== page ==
When would we have female preachers in Nigeria who would reach into Scripture, reinterprete and encourage women to be bold and courageous using even the lives of often shamed Biblical women. When would women’s preachings extend beyond being wives and mothers?

To better understand the far reaching effects of one sided sexist sermons, I spoke to two women.

For Wunmi, a feminist, it is as simple as understanding that it happens because “religion is a major upholder of patriarchy”.

In her words: “Well, I feel it’s another way of subduing women and upholding the patriarchy. Religion is like a major upholder of patriarchy and that’s why there are more women centered programs than men’s. Why churches focus on telling women how to perform, to be the perfect Prov 31 women. Lol.

IMO, I feel these people know just how much women can do but hatred and bad belle no go gree.”

She went on to say: “The church I attended for the most part of my life does this thing a lot. Organize women program and be yarning okoto. They’d pick a random Sunday and call it family Sunday or an “interactive Sunday” and it’s the pastors and pastors’ wives focusing on women and what they should do to be chosen or to be the ‘perfect wife’. I remember a particular Sunday when the pastor’s wife said something along the lines of “if your husband makes a mistake by impregnating another woman, you don’t leave him. You take that child as your own”. I guffawed so loud. I was surprised they didn’t hear. I think that was the day I clocked out from there because it became a regular occurrence. Having these sessions and saying the same things but with different flavors.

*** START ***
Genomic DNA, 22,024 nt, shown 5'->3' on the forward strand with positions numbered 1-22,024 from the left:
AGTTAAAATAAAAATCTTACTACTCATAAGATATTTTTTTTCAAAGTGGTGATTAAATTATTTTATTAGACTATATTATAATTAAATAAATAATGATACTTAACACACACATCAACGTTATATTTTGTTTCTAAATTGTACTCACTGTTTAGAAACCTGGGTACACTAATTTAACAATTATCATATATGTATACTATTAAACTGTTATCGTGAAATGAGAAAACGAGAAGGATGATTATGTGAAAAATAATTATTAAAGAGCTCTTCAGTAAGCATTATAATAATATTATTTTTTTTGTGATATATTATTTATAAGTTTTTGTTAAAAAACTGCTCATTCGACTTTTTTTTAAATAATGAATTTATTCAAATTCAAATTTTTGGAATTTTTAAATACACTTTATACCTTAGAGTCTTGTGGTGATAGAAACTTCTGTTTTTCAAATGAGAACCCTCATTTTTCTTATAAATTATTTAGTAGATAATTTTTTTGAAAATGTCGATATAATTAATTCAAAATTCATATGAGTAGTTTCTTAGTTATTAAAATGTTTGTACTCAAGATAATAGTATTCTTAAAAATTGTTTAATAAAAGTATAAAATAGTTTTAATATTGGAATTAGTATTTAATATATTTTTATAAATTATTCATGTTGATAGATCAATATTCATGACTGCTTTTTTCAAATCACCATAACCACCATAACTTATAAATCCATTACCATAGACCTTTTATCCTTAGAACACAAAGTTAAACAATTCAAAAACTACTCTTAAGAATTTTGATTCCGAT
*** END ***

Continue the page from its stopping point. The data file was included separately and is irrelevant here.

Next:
Mind you, there are barely programs for men and it’s often on leadership qualities but not on how to be good people and good husbands and fathers to their wives and children because a lot of them are very bad and wicked family men who are just very superficial.

It’s why there are always single sisters meetings, married women gatherings more than anything for men.”

Speaking with Oreoluwa, a law student and feminist, she says she stopped going to church because of the misogyny she witnessed.

To quote her: “I don’t go to church anymore and one of the reasons was misogyny. The Christian community believes women are to submit to their husbands yet they do the leadership work.

Pastors will pontificate ways a wife should have reacted to her husband’s excesses before they think to talk to the husband. And there’s this laxity and non condescending way they use to address men’s excesses that is not present in women’s talk.”

The reality is that the church is a reflection of society. The reality is also that the state of women in the church has the power to affect how even non-religious women are viewed and treated.

It is therefore of utmost importance that we speak on the misogyny in the church and ensure that in and out of religious spaces, women’s rights are fully protected and respected.